It is clear that, for many African Americans, the Chicago economy simply is not working.
The growth of economic informality on Chicago’s South and West Sides has occurred at the nexus where poverty, joblessness, economic decline, racial discrimination, and the mark of a criminal record meet and conspire to exclude many from gainful employment, even during times when the regional economy is booming. In the context of persistently high rates of Black unemployment and social systems that not only fail to ameliorate but sometimes actively perpetuate material hardships, an expansion of the informal economy was an entirely predictable outcome. Now, in the wake of the coronavirus pandemic, Chicago and the nation must contend with what is shaping up to be the worst economic downturn in living memory. The reliance on informal work is most certainly set to expand.
Although the informal economy helps residents subsist from week to week, there should be no mistake about the living conditions it enables: participants cope with persistent poverty and the myriad problems that accompany it. Despite simultaneously engaging in multiple informal activities, survey respondents reported they and their dependents faced debilitating hardships. Housing insecurity, food insecurity, economic insecurity — livelihoods through the informal economy are inherently precarious. According to respondents, although few were able to comfort-ably make ends meet through informal economic activity, survival economies nevertheless are where various forms of life-sustaining capital circulate within and between low-income neighborhoods.Whether it is loose cigarettes, SNAP benefits, cash, or even one’s body, these forms of “capital” support thousands of Chicago households, though at punishingly low levels.
As high unemployment rates continue in the weeks and months following the coronavirus outbreak, Chicago’s informal economy will come under increasing strain, its ability to support those newly out of work, severely tested. In time, the numbers of participants — both as buyers of low-cost goods and as sellers — will surely increase as households absorb the financial blow of an economy on lockdown. Other impacts, however, are more immediately recognizable. Media reports have revealed that a disproportionate number of African Americans have succumbed to COVID-19. As medical experts and the general public grapple with ways to understand the stark racial disparities in deaths during the pandemic, many are pointing to underlying health conditions as a key con-tributing factor. While there might be legitimate medical reasons for noting the chronic ailments that have contributed to a disproportionate number of African Americans dying from COVID-19, in the societal context within which these pre-mature deaths have occurred, the phrase“underlying conditions” is little more than a euphemism for “poverty.” Diseases such as diabetes, cardiac disease, and hypertension are deeply rooted in socioeconomic status, and stressors from housing and employment insecurity, as well as poor diet, are the triggers for many of the COVID-19 co-morbidities befalling low-income Chicagoans.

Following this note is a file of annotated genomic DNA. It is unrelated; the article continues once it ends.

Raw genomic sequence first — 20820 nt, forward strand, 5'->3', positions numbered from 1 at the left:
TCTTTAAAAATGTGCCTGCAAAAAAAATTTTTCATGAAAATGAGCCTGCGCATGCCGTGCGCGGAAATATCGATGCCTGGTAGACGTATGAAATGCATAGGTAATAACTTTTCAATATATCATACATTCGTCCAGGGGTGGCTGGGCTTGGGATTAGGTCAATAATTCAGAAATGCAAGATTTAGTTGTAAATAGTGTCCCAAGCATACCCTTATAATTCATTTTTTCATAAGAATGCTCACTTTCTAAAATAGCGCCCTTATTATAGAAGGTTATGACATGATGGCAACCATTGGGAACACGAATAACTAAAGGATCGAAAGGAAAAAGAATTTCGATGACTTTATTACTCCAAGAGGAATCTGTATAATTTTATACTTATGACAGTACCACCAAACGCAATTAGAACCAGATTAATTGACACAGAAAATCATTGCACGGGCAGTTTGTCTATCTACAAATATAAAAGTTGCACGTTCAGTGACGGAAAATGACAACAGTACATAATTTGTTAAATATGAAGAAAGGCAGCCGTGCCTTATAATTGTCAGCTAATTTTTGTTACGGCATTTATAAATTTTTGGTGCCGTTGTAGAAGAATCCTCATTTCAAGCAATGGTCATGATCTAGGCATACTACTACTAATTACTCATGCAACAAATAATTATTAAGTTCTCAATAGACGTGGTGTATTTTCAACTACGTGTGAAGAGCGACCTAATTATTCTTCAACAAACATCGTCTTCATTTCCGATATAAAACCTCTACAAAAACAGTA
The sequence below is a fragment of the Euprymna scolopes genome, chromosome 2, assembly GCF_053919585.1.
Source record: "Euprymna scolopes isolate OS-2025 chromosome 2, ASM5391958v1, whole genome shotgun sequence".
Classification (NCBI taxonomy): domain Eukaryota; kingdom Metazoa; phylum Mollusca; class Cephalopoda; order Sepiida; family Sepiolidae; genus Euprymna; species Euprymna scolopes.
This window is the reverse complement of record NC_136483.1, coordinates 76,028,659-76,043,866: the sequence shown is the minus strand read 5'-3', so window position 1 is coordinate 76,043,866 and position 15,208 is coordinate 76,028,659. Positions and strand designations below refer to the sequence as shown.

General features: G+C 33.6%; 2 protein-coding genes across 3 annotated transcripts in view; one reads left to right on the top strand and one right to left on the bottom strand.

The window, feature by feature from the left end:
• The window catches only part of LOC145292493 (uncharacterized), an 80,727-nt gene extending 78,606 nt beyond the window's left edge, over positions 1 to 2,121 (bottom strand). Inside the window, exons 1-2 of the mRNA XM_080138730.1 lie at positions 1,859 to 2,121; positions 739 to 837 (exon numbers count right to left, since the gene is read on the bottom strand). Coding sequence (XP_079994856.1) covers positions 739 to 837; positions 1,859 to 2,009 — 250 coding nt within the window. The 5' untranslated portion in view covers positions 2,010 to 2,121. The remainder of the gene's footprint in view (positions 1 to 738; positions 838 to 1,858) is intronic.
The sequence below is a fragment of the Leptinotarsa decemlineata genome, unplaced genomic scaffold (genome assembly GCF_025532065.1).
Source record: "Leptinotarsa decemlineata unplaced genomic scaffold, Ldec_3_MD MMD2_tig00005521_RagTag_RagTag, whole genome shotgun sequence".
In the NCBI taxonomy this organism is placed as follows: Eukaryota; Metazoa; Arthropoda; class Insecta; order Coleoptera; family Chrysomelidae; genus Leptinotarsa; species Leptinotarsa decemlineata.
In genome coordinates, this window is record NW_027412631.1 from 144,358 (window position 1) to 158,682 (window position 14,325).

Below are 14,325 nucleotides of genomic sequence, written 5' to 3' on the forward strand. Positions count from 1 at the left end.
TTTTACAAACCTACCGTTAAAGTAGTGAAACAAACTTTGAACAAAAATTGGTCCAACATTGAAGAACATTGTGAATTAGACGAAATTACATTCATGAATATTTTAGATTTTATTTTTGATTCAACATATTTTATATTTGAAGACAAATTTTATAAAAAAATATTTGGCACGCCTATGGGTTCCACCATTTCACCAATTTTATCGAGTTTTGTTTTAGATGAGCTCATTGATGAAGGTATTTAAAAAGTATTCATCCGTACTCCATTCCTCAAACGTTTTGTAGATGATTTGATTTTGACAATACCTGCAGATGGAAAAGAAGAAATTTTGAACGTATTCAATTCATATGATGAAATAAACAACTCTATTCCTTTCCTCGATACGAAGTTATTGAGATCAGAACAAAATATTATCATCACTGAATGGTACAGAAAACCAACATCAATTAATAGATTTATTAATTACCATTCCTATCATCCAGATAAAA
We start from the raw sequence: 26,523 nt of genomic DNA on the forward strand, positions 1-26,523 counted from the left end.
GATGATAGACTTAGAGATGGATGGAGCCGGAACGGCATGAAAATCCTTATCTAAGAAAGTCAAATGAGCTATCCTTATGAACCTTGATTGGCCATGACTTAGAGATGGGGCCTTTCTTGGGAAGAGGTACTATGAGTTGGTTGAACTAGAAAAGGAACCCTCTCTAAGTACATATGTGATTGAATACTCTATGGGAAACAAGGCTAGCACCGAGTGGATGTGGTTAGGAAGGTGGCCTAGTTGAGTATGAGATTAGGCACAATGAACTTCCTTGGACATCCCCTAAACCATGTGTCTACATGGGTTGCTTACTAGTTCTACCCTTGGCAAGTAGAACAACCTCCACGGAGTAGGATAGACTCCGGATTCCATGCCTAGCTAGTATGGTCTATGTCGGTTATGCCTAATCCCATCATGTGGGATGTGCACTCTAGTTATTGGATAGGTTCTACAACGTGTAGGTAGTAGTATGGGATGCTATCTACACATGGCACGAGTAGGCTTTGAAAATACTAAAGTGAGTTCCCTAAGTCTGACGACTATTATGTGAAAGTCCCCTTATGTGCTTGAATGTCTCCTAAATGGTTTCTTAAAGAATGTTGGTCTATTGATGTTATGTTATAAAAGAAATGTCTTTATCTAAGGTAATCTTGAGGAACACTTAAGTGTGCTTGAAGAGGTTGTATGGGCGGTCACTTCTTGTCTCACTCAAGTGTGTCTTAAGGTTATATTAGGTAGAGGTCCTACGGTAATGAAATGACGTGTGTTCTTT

Despite the clear risks of engaging in the informal economy during a pandemic, work in survival economies continues.Faced with the impossible choice of either continuing to work and risking expo-sure to a deadly virus or suffering a total loss of income, many reluctantly choose the latter. As with many other decisions, the ability to participate in economic in-formality or to avoid it altogether is also deeply rooted in socioeconomic status. Long after the coronavirus pandemic subsides, Chicago’s survival economies will endure. The question remains:
what will be done to expand economic opportunities and ease the burdens carried by Chicago’s lowest-income residents?